As the world races to find a vaccine or a cure for the coronavirus, antimalarial drugs, HIV medications, flu vaccines and arthritis treatments are all being tested. FRANCE 24 takes a look at the latest medical efforts to combat the pandemic. 

Teams of scientists across the world are working around the clock to either develop a new drug or repurpose an existing medication to halt the spread of the virus.

Viruses are tiny parasitic bits of genetic material that replicate inside another organism. Vaccines for viruses such as measles are typically made from a weakened form of the virus. But this process can take years.

Scientists are now fast-tracking results and sidestepping normal scientific steps, such as animal testing, to find drugs that will treat and kill the virus that causes COVID-19.

How close are we to a vaccine?

China:

The first country to experience the virus and also the first to start searching for vaccines and cures, China is understandably leading the field in the hunt for a vaccine. On December 31 last year, China alerted the World Health Organization (WHO) to several cases of unusual pneumonia in Wuhan, a port city of 11 million people in Hubei province. The virus was at that point unknown.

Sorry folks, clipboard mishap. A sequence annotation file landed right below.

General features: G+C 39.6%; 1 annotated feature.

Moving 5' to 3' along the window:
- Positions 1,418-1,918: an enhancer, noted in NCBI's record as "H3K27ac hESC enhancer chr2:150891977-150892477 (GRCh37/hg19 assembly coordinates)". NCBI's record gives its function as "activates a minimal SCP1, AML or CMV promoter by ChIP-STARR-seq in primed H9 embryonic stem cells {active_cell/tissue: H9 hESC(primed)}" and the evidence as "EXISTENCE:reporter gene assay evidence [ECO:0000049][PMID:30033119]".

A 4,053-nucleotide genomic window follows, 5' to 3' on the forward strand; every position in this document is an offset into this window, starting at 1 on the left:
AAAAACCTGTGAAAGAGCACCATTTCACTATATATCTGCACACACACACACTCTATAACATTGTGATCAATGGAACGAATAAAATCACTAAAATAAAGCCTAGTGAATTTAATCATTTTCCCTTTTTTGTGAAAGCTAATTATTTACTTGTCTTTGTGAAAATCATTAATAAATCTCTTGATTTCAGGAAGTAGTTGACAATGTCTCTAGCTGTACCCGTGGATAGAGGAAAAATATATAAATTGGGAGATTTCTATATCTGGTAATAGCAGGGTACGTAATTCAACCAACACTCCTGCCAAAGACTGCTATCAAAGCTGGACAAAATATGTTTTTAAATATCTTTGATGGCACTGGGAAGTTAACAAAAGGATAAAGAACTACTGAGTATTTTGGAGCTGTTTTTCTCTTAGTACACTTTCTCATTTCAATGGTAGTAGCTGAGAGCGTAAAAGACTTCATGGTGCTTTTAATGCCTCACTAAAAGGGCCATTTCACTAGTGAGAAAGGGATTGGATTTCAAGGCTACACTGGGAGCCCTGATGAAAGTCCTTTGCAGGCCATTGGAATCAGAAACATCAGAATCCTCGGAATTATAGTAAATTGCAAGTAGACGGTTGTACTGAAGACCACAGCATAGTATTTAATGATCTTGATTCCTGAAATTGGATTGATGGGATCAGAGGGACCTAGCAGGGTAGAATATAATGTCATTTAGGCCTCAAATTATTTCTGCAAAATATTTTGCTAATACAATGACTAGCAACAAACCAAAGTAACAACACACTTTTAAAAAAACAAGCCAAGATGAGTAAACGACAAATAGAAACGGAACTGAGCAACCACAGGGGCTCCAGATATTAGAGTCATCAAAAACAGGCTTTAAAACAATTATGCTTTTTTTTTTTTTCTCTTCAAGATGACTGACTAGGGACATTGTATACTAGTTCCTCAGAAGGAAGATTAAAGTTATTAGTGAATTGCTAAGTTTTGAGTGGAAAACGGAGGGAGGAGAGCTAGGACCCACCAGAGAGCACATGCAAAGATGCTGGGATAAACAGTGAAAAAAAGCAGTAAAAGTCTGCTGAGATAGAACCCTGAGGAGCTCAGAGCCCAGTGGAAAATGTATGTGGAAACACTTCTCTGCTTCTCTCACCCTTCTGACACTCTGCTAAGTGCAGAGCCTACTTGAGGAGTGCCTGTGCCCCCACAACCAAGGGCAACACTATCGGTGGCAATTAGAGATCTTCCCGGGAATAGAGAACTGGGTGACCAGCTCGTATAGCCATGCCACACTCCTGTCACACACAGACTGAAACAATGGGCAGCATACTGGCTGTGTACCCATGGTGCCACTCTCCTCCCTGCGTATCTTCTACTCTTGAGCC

To create an original vaccine, the Chinese company Beijing Advaccine Biotechnology is working with a US biotech company called Inovio Pharmaceuticals. They are in the process of developing a “DNA vaccine” called INO-4800.

This vaccine is already in preclinical trial. It involves directly injecting genetic material into a person to trigger a stronger immune response, so they are better equipped to stop an infection.

Japan:

On January 16, Japan became the first country to confirm a coronavirus case outside China.

Fujifilm may be best known for its photographic products, but the Japanese company also makes a drug called Favipiravir (capitalized). This was initially intended to treat new strains of the flu. However, it appears to be proving effective in treating coronavirus patients, particularly those with lighter symptoms.

Europe:

Germany’s BioNTech has been one of the major players in European vaccine developments. It announced on Monday that it is developing an experimental vaccine, working with Fosun Pharma in China. On Tuesday, it confirmed a collaboration with America’s largest pharmaceutical company, Pfizer, to develop the drug outside of China. They hope to be in a position to start testing the new vaccine early next month.